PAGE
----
Give Species Act Credit Where Due

I read the opinion-page article ``Who Gets Credit for Recovering Species,'' June 30, with increasing unease and sadness. Unease, because it was full of quarter-truth below the belt hits about the Endangered Species Act. Sadness, because it was printed without rebuttal, particularly when its author is an associate of the Competitive Enterprise Institute, an entity favoring extractive industries.

The Endangered Species Act is under heavy fire from those members of Congress whose principal support and allegiance is from and to ranching, timber, mining, and real estate. They will stop at little to discredit the act in efforts to weaken support for it.

Reasonable environmentalists recognize that the act needs some adjusting. But often it has been the last resort in stopping or modifying developments that would otherwise have had extremely harmful effects on land and water areas earmarked for short-term profit. As an example, how many more golf courses would we have in wetlands areas today were it not for the ESA? (By the way, this is written by a 12 handicap golfer.) Keith Oswald, Sedona, Ariz.

Don't knock Gump's optimism

Watching ``Forrest Gump'' requires Samuel Taylor Coleridge's ``willing suspension of disbelief,'' which the author of the review `` `Gump' Takes Optimism Too Far,'' July 7, was clearly unable to execute. Unlike the author, I had no problem whatsoever ``overlooking many hard realities of the historical period [encompassed by the movie].''

I was more than happy that hot afternoon to retreat to the movies and let myself float - much like the little white feather that establishes the movie's theme. ``Forrest Gump'' seems to say that life derives its meaning from the contradictory process of random selection. Events that seem meaningless can, in fact, serve an important purpose: The little white feather that floated aimlessly landed at Forrest's feet.

I think it is a mistake to take ``Gump'' too seriously or to write it off as fantasy. The message for me was, ``Do the best with what you have, and sometimes something wonderful - even magic - might happen.'' I thoroughly enjoyed seeing Forrest squarely set in old news clips, challenging my sense of reality and unreality.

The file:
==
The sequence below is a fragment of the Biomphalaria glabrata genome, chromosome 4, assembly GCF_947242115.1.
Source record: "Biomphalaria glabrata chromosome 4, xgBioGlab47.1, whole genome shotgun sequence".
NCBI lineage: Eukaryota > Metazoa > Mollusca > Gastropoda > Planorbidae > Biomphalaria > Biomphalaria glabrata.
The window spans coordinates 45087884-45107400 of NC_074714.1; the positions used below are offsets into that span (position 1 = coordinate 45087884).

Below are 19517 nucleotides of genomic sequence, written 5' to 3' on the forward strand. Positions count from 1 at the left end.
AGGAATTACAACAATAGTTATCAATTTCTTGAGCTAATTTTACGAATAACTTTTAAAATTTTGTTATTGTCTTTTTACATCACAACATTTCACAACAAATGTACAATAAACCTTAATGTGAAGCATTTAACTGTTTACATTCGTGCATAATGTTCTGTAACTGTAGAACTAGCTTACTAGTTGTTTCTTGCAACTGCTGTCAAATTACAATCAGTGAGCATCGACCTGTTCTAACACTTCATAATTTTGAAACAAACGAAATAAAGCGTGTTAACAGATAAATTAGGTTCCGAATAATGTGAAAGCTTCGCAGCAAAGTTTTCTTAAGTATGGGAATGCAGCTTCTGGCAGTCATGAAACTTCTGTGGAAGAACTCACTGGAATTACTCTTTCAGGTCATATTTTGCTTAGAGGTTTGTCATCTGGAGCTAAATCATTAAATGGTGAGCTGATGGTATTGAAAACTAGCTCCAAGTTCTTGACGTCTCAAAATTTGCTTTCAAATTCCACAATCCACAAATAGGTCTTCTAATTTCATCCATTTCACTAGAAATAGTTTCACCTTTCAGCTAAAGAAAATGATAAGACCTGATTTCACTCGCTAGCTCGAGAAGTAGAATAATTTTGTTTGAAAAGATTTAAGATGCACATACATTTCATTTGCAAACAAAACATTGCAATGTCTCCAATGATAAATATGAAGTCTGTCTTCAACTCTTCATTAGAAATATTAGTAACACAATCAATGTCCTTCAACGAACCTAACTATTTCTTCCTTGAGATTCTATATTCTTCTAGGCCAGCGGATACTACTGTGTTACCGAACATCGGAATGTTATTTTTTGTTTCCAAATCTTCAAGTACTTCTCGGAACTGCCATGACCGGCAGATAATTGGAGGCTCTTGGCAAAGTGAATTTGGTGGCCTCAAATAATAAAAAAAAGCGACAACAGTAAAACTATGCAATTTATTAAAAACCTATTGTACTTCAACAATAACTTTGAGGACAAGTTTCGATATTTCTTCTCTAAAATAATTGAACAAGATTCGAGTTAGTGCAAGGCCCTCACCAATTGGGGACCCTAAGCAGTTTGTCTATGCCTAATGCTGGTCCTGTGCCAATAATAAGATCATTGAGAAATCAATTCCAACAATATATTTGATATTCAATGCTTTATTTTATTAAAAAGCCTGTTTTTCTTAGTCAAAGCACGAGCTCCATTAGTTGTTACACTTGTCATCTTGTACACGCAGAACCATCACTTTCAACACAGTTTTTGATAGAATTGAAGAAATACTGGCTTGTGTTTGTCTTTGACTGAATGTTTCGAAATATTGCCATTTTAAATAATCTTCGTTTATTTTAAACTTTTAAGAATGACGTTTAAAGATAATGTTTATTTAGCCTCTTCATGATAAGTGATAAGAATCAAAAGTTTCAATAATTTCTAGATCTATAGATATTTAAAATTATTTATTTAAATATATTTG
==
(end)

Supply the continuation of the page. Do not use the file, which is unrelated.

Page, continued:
Like the author, I appreciated the ``attractive camera work'' and the outstanding performances. I guess I don't think it's possible to take optimism too far. Carol Cummings, Rockville, Md.

Charge on with UN fire brigade

I am harboring a perhaps not-futile hope that movers and shakers, or perhaps just enough decent people, will respond to the opinion-page article ``The UN Needs a `Fire Brigade' to Douse Regional Conflicts,'' July 5, to make their United Nations brigade a reality. The authors' well-thought-out idea is to form a ``quick response force to stop a low-intensity conflict before it rages out of control.'' It would comprise 5,000 volunteer UN troops, free from national bickering and from the almost-impossible process of collecting international contributions to pay for emergencies, which in Rwanda's case would be too late to for the nearly 500,000 individuals slaughtered while the rest of the world debated what to do.

If we don't heed thinkers like the authors of this article and start turning our words into actions, we are no better than cattle staring at a passing train, oblivious as their ranks are depleted by the butchers right behind them. David Green, Evergreen, Colo.

Activists jam logging industry

The opinion-page article ``Logging Roads Lead to Loss of Forest Frontiers,'' July 5, is awful. The author claims that the United States Forest Service loses money when in fact it is the only agency other than the Internal Revenue Service that has brought in substantial funds to the Treasury. The income is exceedingly good when one considers income taxes paid by workers employed because of government timber sales. Loss of money on government forest lands is approaching because our ``lands of many uses,'' which were intended to provide ``a continuous supply of raw materials,'' are being shut down to timber harvesting by environmental zealots. Y. Leon Favreau Multiple Use Associaton, Shelburne, N.H.

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